Speech at Dartford Conservative Rally
|Document type:||public statement|
|Venue:||Central Park, Dartford, Kent|
|Source:||Erith Observer, 20 July 1951|
|Themes:||General Elections, Conservative Party (organisation)|
Socialist Have A Past
SAYS DR. CHARLES HILL, M.P.
ELECTORATE CAN JUDGE ON WHAT THEY HAVE SEEN THREE TORY DIVISIONS RALLY AT DARTFORD
Conservatives have a missionary job—the restoration of the strength and prestige of Britain. So said the Radio Doctor (Dr. Charles Hill, M.P. for Luton) at the gala and rally arranged at Dartford's Central Park on Saturday by the joint Conservative associations of Chislehurst, Dartford and Orpington.
Dr. Hill was speaking from a platform which included Miss Margaret Roberts, prospective Conservative candidate for Dartford (as chairman), Miss Pat Hornsby-Smith, M.P. for Chislehurst, Sir Waldron Smithers, M.P. for Orpington, Mr. Edward Heath, M.P. for Bexley, the chairmen of the three associations, Miss Beryl Cook (Central Office agent, S.E. Area), the Hon. W. S. Philipps (hon. treasurer, gala), Mr. J. D. Read (vice-chairman of Kent County Conservative Council), and Mr Charles Knight (hon. secretary, gala).
Miss Roberts welcomed the people in the Pavilion Enclosure. She referred to the work put in by the chairman of the Fete Committee (Mr. John Miller, who is chairman of the Dartford Conservative Association) and the chairmen of the other divisional associations (Mr. H. W. Rose, Orpington, and Mr. Edward Moore, Chislehurst). After introducing the Conservative Members for Chislehurst, Orpington and Bexley, Miss Roberts described Dr. Hill as the star turn and mentioned his "magnetism."
She said there was a large floating vote in the divisions represented at the rally, and one of the big things which had influenced voters had been the broadcasts of Dr. Hill.
The Radio Doctor said he was particularly glad to be at the rally as he was reinforced on the platform by Sir Waldron Smithers ("The grand old fighter in the Conservative cause"), by "Ted" Heath ("one of our schoolmasters—a junior whip"), by Pat Hornsby-Smith ("who has brought to the House a charm and ability and an enlivenment which is sorely needed") and Miss Roberts ("let us hope she will come along to join the night shift").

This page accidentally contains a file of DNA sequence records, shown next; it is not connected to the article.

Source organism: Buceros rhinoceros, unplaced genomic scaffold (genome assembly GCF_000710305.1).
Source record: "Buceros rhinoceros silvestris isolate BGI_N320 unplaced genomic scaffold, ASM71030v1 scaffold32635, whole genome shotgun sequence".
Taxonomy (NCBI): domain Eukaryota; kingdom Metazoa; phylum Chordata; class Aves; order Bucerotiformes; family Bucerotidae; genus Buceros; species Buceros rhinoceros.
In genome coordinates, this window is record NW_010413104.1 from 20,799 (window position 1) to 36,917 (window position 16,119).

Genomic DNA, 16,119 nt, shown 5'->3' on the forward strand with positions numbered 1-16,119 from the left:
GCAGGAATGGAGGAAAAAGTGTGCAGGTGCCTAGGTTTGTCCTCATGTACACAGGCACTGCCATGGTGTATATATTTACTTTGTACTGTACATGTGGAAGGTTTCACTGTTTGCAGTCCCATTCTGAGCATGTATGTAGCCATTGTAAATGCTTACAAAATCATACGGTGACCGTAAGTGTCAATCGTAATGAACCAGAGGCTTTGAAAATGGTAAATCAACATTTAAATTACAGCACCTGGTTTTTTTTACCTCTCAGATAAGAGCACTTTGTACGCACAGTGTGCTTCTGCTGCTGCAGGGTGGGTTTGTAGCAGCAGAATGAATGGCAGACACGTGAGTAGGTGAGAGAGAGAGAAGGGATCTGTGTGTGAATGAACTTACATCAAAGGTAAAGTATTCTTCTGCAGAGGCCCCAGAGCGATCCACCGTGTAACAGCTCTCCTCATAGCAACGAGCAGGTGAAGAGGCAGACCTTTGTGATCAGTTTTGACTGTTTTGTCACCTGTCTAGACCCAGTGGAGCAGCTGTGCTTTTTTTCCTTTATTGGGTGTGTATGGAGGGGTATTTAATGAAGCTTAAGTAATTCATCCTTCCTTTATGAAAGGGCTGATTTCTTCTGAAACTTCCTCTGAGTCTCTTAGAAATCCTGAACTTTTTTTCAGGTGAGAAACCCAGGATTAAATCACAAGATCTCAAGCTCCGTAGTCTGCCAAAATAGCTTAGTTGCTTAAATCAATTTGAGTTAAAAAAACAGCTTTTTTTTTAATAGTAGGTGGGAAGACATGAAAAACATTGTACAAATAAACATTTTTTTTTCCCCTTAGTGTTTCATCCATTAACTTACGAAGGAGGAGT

Dr. Hill wondered on what issues the Socialist Party would fight the General Election. Would they explain how it was that Aneurin Bevan had said that every family would have a separate dwelling by last year? Would it be the "success" of nationalistion? The socialists now had a past. Gone were the days when they could promise Utopia. Now they had been seen in action and the electorate could judge by what it had seen.
More and cheaper coal had been promised after nationalisation. The planning boys, with their corduroy trousers and curly pipes, had worked out how much coal the country could afford to export last year, and things had worked out all right in the first part of the year. Then, however, they had found that they had remembered everything but the weather and had allowed too much to go for export. Did one remember the "magnificent change" which had come over the railways, gas and electricity supplies after nationalisation? Would the Socialists mention nuts? They might even tell of the egg scheme in Gambia.
The Socialists had promised a brave new world (said the Doctor) and they did not think they had failed. And yet the story of the past six years was a dismal one of appalling failure in the nationalised industries, a story of a cost of living which had been rising long before Korea, a story of failure in housing.